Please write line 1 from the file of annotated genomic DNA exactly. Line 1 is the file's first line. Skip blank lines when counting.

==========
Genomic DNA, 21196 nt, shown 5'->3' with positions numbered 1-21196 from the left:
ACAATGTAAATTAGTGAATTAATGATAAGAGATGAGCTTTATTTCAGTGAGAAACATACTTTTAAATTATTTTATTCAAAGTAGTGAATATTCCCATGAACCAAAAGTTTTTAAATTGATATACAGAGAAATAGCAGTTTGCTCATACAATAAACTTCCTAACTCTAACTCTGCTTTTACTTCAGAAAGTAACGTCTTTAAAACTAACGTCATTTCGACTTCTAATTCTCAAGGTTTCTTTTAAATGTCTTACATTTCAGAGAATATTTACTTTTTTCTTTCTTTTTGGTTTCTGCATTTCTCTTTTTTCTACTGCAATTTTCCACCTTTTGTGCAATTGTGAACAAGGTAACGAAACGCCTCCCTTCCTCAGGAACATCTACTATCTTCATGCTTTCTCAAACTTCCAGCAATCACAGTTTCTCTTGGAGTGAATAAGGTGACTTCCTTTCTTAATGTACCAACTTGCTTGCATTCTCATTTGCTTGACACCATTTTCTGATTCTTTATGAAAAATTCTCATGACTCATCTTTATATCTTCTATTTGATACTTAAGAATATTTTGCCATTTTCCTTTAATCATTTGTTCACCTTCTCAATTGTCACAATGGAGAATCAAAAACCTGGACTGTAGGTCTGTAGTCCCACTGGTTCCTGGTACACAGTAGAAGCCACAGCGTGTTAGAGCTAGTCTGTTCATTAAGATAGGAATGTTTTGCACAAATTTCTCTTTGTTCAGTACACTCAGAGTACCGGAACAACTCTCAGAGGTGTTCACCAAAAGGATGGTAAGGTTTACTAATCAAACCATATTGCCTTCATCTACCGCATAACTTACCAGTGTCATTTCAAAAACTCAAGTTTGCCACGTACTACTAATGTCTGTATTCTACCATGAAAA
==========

Genomic DNA, 21196 nt, shown 5'->3' with positions numbered 1-21196 from the left: